Yesterday, the U.S. Supreme Court issued its much-anticipated decision in United States v. Windsor, and held (in a 5-4 decision) that key provisions of the federal Defense of Marriage Act (DOMA) are unconstitutional. This decision potentially has significant implications for employer-sponsored health and retirement plans, but it also raises a number of questions.
In 1996, as states were beginning to consider the concept of same-sex marriage, and before any state had acted to permit it, Congress enacted the Defense of Marriage Act. One key provision of DOMA defined the term “marriage” as “a legal union between one man and one woman as husband and wife,” and defined the term “spouse” as “a person of the opposite sex who is husband or a wife.” Since the enactment of DOMA, these comprehensive definitions have controlled over 1,000 federal laws in which marital or spousal status is addressed as a matter of federal law, including certain laws impacting employee benefit plans.
For example, employer-paid health benefits are generally only excludable from an employee’s income if they are employer-paid and are attributable to coverage for the employee’s “spouse.” Because of DOMA, a same-sex spouse could not qualify as a “spouse,” and thus, an employee with a same-sex spouse has been taxed on the value of health coverage provided by an employer to the same-sex spouse.
Another example involves employer-sponsored retirement plans. Spouses have rights under retirement plans governed by ERISA and the tax code. In addition, divorcing spouses often obtain a qualified domestic relations order (QDRO) to assign a portion of the employee’s retirement plan account to a former spouse. As a result of the DOMA decision, plan administrators and employers will need to determine whether same-sex spouses now have the rights previously provided to opposite-sex spouses.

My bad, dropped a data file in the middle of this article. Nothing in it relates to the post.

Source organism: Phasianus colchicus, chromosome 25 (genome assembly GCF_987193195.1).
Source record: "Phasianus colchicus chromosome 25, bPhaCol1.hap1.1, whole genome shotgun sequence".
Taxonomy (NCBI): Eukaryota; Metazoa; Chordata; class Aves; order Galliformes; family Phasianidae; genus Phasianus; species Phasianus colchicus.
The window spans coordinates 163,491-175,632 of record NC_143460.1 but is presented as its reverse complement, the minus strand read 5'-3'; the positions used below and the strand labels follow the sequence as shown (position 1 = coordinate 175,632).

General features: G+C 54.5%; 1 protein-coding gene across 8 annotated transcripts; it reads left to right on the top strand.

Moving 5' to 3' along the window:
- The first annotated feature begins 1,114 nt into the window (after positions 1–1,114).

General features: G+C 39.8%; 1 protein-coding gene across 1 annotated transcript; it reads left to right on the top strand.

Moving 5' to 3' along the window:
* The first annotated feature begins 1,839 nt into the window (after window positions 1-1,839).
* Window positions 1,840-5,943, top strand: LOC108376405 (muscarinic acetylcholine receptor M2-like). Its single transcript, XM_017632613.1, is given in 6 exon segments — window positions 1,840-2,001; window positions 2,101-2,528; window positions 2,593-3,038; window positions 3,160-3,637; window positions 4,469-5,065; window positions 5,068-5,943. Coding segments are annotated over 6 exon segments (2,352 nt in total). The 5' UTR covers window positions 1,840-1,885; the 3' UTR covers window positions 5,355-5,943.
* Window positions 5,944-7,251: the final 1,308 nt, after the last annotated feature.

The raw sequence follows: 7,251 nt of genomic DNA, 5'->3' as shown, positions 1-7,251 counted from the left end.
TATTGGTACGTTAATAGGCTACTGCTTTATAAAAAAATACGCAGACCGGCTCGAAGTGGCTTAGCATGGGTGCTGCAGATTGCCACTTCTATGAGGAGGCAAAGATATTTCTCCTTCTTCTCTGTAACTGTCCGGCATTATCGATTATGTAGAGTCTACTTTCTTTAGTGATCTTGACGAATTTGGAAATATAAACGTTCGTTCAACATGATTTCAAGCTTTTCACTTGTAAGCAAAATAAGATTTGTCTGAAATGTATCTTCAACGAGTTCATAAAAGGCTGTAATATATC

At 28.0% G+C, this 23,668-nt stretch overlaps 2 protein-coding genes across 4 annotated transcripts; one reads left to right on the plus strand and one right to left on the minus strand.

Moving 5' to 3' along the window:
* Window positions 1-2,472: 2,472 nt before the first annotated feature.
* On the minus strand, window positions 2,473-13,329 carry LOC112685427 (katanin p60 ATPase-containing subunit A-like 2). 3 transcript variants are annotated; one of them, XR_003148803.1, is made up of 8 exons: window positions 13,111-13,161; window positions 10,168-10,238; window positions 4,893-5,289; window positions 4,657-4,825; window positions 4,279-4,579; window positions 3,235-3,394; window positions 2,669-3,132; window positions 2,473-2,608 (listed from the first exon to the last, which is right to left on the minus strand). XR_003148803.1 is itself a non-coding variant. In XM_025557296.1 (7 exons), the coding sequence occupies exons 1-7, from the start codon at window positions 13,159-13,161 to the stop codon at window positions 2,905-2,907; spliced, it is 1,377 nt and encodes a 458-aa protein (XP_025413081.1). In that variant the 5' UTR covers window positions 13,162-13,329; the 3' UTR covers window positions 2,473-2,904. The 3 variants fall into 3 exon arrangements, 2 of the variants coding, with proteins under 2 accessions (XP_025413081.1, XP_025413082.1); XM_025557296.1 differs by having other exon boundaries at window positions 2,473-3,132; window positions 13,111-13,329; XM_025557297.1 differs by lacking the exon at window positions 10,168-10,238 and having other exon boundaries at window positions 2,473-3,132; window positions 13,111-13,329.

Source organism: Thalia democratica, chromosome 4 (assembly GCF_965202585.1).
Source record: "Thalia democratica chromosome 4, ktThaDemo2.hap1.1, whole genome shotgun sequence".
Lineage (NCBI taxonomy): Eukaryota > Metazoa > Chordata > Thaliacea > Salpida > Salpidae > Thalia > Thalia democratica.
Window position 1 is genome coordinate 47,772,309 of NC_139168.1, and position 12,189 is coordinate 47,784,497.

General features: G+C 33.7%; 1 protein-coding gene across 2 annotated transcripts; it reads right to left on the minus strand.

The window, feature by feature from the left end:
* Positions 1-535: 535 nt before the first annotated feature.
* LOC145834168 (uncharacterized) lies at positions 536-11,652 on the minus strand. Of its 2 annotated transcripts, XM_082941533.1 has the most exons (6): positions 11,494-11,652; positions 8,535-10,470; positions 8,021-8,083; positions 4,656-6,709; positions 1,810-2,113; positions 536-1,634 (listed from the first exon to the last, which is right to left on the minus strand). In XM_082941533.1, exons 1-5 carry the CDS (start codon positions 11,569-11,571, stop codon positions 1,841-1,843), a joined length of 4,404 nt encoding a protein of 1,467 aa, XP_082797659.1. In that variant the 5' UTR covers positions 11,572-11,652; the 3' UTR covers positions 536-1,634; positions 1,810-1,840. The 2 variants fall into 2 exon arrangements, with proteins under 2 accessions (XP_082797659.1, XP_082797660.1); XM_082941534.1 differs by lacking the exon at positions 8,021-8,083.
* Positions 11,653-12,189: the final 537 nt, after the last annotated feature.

In Windsor, the U.S. Supreme Court ruled that DOMA is unconstitutional because it violates basic due process and equal protection principles. As a result of this decision, Oklahoma employers who have employees living in states that recognize same-sex marriage may need to amend their plan documents and various benefit procedures to reflect the fact that same-sex spouses must now be treated the same as opposite-sex spouses.
Many questions remain. For example, if an employee moves from one state that recognizes same-sex marriage to Oklahoma (which does not recognize same-sex marriage), does an Oklahoma employer have to recognize the same-sex marriage? We believe that the various federal agencies, including the Internal Revenue Service, will be working quickly to develop guidance clarifying the implications of the U.S. Supreme Court’s decision in Windsor. But until then, it is important for you to be aware of these benefit plan issues, and to call us if you have employees in any of the 12 states that currently recognize same-sex marriages.